It’s Pentecost Sunday. I promised myself several things about Pentecost this year and failed in every one of them. I don’t want to just blow off that fact, but I am reminded on this day, that I don’t live under the Law.
On the first Christian Pentecost, the disciples and Jews were gathered in Jerusalem to celebrate Pentecost—an ancient Jewish feast. It was a day when the people were to bring the first harvest to the temple. It was one of three major feasts.
The Jewish Pentecost was also celebrated because on that day, the Jews, via Moses, received the Law from God. Of course that turned out rather badly. Before God had fully written everything down with His finger amidst fire on the mountain and smoke and the rumblings of many voices, the people had broken every law that they had already promised to keep. (See Exodus 19-Exodus 24:12, Exodus 32.)Three thousand died that day.
The Church celebrates Pentecost because over 2,000 years ago, the Holy Spirit was poured out. You can read about it in Acts 1-2. God wrote His law upon hearts instead of stone tablets. The Law was no longer an external obedience but an internal one—accompanied with the forgiveness He guaranteed because of the cross. Instead of fire on a mountain, there were tongues of fire upon people’s heads. Instead of 3,000 dying, 3,000 were saved. Instead of God speaking from the mountain with fearful rumblings, God spoke in many voices using the tongues of humans to speak many different languages. It was a miracle!!
Christ had promised he would send the Spirit back to his followers. He even said that it was to our advantage that he leave so that he could send this Paraklete (Helper, Advocate, Comforter) to us.
On this day, the nature of the Church changed. Men and women became bold. The Holy Spirit turned trembling disciples into audacious, willing-to-die saints. They knew Christ had kept his promise and was with them. He had not left them as orphans.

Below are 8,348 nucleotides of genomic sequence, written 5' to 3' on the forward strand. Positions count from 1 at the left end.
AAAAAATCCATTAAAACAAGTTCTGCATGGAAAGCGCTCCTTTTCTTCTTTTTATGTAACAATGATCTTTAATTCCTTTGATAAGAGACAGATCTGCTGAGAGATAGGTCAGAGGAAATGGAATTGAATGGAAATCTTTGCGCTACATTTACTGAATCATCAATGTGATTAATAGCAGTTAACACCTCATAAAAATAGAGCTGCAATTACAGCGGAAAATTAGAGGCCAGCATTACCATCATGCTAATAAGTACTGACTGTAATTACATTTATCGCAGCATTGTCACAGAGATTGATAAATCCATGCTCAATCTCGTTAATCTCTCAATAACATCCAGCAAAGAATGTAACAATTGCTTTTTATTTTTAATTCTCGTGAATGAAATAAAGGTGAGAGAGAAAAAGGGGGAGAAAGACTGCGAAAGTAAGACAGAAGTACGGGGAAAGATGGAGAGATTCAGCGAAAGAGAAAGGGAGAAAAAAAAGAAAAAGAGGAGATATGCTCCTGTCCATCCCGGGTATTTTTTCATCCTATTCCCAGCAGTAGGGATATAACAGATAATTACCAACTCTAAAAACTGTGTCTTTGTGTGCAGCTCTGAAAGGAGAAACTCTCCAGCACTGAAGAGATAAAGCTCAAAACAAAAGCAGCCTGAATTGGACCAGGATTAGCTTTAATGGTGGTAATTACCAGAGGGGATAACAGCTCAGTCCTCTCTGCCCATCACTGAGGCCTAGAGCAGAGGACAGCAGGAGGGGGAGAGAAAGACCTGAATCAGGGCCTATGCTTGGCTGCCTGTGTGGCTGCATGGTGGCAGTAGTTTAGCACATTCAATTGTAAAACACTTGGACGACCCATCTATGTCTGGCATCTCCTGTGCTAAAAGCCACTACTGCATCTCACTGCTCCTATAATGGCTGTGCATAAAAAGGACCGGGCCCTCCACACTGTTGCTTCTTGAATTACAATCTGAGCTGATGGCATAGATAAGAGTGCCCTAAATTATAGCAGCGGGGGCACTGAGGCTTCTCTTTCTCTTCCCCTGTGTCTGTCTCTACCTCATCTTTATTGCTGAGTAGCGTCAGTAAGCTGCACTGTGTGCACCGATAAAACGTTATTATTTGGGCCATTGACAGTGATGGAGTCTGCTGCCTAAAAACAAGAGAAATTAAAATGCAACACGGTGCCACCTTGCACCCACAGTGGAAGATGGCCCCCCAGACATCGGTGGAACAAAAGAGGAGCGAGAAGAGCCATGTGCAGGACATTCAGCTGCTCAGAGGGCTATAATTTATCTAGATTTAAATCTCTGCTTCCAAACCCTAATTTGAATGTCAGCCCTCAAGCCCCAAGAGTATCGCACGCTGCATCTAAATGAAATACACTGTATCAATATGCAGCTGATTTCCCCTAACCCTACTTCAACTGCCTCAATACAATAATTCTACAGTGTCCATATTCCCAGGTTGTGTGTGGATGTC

Having the Holy Spirit within us is one of the greatest joys of being a Christian. Our faith is no longer a law-keeping, demanding, ritualistic religion. It is a vibrant relationship with the One living within us. He comes and breathes on us, and we are given new hearts of love and compassion and a strange desire to do God’s will. We often fail, but our longings change.
We read and understand His word. We want intimacy with Him. We want to see His kingdom come. We desire to forgive as we have been forgiven, and we are helped by this Paraklete along the way.
Through this Gift we are also reminded, that we are indeed forgiven and that Christ has risen. All Christ said and did was true. He came and died to wash away our sins and cleanse us so that we could be vessels of his Spirit. The Spirit coming was living proof. These men and women felt the difference.
Peter said on the Day of Pentecost: “This Jesus God raised up again, to which we are all witnesses. Therefore having been exalted to the right hand of God, and having received from the Father the promise of the Holy Spirit, He has poured forth this which you both see and hear (Acts 2:32-33 NASB).”
Christ keeps his promises.
So my failures regarding this day are met with eternal, faithful forgiveness. My heart celebrates its union with a God who is merciful beyond my wildest imagination. God POURED out His grace upon us—first on the cross, then on the day of Pentecost—and every day since. Celebrate this sweet grace of God’s eternal presence with me! God is good.
Thank you, Father, for the gift of the Holy Spirit. To think that you constantly dwell with me and in me is a grace I can barely comprehend. Thank you for your mercy. I deserve all else but that.
I want to also thank you for the picture you gave in the Old Testament of what You were planning to do in the New Covenant. Thank you for Pentecost. I receive once again by faith the open expression of Your mercy and grace. Come Holy Spirit and revive our hearts. Remind us of your faithful presence and power within us. Help us to worship You and to love you and others.